Letters Home from a Loving Son Pt1

This is the first episode of a serialised batch of correspondence sent home to his parents by Arthur Louis Aaron VC DFM, who served in 218 at Downham Market from April to August 1943.   The letters have been given to Martin Cocker by the surviving Aaron family and cover his experiences in training to fly, firstly in Texas then at OTU back in England. Arthur Aaron was hoping to become an architect.   He had completed his Diploma Course at Leeds School of Architecture before call-up into the RAF Volunteer Reserve.   Having been one of the inaugural students in the newly formed Leeds University Air Squadron (LUAS) he hoped to turn his keenness in flying into becoming a pilot.   In September 1941 Arthur made the long train journey from Leeds to King’s Cross in the company of 5 others from the Air Squadron to report to the No.1 A.C.R.C.in Regent’s Park by Lords’ Cricket Ground. 

Arthur and three of his colleagues from the LUAS, Don Eastwood, Ken Crowther and his close friend John Wilsden were accepted for pilot training and in November found themselves in a storm tossed crossing of the Atlantic aboard the SS “Tamaroa”, a former refrigerated meat carrier, converted to carry human cargo to the safer and clearer skies of North America for training.

SS Tamaroa

SS “Tamaroa”

Most wanted to contact their families to confirm safe arrival.   Western Union offered telegrams at 5d (2p) per word or, especially for HM Forces, any three selected phrases from a list of 142 for 2/6d (12.5p).   Arthur chose “All well and safe”,  “All my love”,  “Writing” for his telegram transmitted at 10.00 a.m. on 26th November 1941.   His first letter home, written on the previous evening, was headed  “From 1458181 LAC Aaron A L, PD Wing RAF Moncton, New Brunswick.”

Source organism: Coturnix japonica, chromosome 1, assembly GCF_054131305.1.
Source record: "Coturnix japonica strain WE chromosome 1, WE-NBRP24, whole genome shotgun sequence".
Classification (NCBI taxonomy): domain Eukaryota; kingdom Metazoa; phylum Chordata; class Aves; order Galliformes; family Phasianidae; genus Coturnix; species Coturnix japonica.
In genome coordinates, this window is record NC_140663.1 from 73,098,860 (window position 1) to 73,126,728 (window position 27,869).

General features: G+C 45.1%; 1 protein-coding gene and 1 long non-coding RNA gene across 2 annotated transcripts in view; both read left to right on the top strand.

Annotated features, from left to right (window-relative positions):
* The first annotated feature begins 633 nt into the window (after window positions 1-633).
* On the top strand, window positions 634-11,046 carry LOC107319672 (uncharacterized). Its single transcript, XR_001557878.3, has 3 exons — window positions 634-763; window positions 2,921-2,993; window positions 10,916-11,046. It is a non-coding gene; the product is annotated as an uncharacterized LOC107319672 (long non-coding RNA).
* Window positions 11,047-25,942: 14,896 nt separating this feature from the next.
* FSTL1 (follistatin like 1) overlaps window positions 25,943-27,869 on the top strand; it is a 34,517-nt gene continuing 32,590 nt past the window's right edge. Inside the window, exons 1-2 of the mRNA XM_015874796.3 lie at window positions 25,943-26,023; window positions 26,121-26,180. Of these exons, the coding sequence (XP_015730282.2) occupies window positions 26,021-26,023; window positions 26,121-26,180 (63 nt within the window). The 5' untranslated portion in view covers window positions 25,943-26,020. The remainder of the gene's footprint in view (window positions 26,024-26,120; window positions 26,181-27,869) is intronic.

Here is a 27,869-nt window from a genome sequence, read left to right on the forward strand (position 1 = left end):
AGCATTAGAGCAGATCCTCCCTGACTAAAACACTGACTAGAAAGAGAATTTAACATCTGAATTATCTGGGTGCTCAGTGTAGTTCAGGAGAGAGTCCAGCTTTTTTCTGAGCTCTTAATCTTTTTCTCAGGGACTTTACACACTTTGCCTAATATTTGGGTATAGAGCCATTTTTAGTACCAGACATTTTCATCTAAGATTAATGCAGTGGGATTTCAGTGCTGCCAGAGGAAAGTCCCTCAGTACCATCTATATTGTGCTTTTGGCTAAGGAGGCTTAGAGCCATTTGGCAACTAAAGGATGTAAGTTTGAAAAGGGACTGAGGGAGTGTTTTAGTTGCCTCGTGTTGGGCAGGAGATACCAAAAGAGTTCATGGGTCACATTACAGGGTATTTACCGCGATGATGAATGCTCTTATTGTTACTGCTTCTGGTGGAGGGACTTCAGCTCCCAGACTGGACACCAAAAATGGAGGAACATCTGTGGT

“Dear All,

 As you can see I’m now in Canada, waiting to be sent to the States.   We got here late last night, feeling very dirty and tired, so this morning was spent in having showers and baths, changing clothes, etc.   There were few opportunities on the boat for keeping clean.   We all had to sleep in our clothes and we were packed a little tight.   We slept in hammocks and during rough periods if one wasn’t flung out one was rocked to sleep fairly quickly.”

One of Arthur’s travelling companions from the LUAS commented that at the height of the storms they were battened down below decks for safety, except when several of their number were delegated to go to the galley to bring back their hot meals in two buckets, one of stew and one of a hot pudding.   There were about 1,500 of them altogether and they ate at long tables bolted to the deck and in the wild swaying of the ship plates would slide along the table and one would not know who’s half-eaten dinner would slide back.   There was no shortage of food aboard ship.  

Arthur went on:

 “I spent a lot of money at the ship’s stores (except when I was sick).   There was no rationing of chocolate although the individuals who bought a dozen blocks and ate them all usually paid the penalty and lost it all again in the sea.   I’m rather ashamed to admit that my sickness was probably not so much due to the rough weather as to three large tins of Nestle’s milk which I consumed in one day.”